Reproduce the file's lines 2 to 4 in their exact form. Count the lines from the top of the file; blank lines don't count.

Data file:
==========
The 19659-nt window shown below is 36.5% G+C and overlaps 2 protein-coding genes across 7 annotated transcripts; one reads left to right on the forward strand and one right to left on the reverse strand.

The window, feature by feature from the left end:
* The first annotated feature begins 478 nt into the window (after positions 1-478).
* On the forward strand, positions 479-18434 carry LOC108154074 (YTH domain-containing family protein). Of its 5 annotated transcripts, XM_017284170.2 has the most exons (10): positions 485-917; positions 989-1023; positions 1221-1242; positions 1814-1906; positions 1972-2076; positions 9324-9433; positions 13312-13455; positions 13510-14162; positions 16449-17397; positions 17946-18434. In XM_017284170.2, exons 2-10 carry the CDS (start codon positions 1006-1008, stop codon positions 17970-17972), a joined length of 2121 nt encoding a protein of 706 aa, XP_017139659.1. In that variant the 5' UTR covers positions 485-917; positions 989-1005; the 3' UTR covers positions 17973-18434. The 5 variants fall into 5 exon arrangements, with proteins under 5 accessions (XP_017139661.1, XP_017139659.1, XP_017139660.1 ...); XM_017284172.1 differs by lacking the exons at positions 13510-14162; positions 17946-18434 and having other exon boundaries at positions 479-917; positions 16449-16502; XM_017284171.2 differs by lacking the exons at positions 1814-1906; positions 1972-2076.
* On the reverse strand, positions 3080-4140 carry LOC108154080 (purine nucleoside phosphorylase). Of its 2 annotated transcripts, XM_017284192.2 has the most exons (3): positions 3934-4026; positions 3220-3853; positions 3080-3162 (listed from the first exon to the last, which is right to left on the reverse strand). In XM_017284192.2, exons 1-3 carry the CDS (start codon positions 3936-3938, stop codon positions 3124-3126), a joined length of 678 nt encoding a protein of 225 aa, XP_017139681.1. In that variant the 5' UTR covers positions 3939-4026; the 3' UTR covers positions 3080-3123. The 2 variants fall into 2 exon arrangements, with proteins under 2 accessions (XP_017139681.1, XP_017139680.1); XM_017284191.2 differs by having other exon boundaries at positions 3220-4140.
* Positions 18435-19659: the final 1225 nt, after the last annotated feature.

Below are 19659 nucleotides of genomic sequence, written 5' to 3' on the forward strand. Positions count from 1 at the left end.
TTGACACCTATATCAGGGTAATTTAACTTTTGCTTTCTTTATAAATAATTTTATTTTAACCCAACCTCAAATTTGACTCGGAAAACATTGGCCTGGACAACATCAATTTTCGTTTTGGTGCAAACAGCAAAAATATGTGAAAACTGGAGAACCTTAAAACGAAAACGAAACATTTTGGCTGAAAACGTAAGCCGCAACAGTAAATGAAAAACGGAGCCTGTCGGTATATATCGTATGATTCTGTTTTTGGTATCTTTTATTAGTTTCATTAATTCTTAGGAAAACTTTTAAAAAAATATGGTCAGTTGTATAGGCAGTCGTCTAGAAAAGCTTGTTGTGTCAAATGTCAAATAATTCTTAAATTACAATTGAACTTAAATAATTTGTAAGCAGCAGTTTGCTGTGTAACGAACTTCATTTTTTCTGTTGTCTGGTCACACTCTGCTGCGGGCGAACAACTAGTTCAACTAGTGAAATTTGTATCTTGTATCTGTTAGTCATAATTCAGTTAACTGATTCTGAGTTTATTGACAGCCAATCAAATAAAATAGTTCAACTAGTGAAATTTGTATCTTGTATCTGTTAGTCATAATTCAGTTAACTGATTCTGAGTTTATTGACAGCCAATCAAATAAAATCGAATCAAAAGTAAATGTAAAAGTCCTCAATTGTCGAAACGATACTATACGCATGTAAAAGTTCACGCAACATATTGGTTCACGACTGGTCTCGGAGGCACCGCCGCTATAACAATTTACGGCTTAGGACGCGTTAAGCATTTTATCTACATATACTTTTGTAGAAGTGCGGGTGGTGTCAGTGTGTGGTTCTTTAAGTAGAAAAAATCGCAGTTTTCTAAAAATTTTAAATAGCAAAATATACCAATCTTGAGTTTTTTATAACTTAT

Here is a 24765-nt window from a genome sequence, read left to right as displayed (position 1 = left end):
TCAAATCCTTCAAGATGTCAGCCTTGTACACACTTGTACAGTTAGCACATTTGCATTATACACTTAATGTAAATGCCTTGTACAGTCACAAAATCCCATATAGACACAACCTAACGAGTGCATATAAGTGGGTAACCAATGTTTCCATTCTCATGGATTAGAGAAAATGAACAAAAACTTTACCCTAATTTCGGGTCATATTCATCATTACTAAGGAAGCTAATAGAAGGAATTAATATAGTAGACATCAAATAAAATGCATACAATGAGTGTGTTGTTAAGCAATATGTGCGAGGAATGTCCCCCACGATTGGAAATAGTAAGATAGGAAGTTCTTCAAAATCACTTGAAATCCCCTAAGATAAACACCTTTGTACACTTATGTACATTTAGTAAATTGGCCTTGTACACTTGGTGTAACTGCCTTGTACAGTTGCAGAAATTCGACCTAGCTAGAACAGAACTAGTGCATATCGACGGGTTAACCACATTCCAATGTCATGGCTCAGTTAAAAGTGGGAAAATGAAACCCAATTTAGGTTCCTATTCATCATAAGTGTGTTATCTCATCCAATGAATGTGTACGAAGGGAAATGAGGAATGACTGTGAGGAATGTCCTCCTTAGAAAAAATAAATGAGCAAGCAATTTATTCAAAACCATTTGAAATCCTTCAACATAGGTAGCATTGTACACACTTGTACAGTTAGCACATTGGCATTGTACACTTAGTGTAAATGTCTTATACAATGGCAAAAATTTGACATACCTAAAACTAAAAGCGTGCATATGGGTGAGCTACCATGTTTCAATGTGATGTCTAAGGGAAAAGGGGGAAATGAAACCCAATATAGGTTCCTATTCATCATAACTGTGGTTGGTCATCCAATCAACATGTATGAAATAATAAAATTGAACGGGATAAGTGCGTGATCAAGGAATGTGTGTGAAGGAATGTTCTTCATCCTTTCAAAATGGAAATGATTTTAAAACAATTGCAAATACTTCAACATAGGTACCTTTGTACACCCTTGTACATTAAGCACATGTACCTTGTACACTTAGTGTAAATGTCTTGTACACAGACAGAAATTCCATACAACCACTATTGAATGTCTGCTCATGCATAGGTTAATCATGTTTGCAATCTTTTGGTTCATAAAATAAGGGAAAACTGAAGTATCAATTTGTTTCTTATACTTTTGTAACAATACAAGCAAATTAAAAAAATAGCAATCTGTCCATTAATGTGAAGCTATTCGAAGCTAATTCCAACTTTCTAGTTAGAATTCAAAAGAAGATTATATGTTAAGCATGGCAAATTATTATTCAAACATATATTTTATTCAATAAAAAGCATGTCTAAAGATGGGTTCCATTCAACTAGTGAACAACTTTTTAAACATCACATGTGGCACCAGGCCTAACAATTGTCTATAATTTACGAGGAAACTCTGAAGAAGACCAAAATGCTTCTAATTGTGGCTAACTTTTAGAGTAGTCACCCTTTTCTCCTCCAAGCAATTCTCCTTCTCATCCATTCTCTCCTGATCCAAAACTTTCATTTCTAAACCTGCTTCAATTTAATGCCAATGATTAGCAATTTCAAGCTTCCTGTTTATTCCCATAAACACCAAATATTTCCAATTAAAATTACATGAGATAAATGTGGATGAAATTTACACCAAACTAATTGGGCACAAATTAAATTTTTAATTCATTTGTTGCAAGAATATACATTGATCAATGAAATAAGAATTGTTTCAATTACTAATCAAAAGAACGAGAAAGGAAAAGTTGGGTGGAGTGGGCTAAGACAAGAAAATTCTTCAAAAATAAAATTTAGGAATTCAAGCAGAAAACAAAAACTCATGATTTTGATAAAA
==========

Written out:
The window, feature by feature from the left end:
* The first annotated feature begins 478 nt into the window (after positions 1-478).
* On the forward strand, positions 479-18434 carry LOC108154074 (YTH domain-containing family protein). Of its 5 annotated transcripts, XM_017284170.2 has the most exons (10): positions 485-917; positions 989-1023; positions 1221-1242; positions 1814-1906; positions 1972-2076; positions 9324-9433; positions 13312-13455; positions 13510-14162; positions 16449-17397; positions 17946-18434. In XM_017284170.2, exons 2-10 carry the CDS (start codon positions 1006-1008, stop codon positions 17970-17972), a joined length of 2121 nt encoding a protein of 706 aa, XP_017139659.1. In that variant the 5' UTR covers positions 485-917; positions 989-1005; the 3' UTR covers positions 17973-18434. The 5 variants fall into 5 exon arrangements, with proteins under 5 accessions (XP_017139661.1, XP_017139659.1, XP_017139660.1 ...); XM_017284172.1 differs by lacking the exons at positions 13510-14162; positions 17946-18434 and having other exon boundaries at positions 479-917; positions 16449-16502; XM_017284171.2 differs by lacking the exons at positions 1814-1906; positions 1972-2076.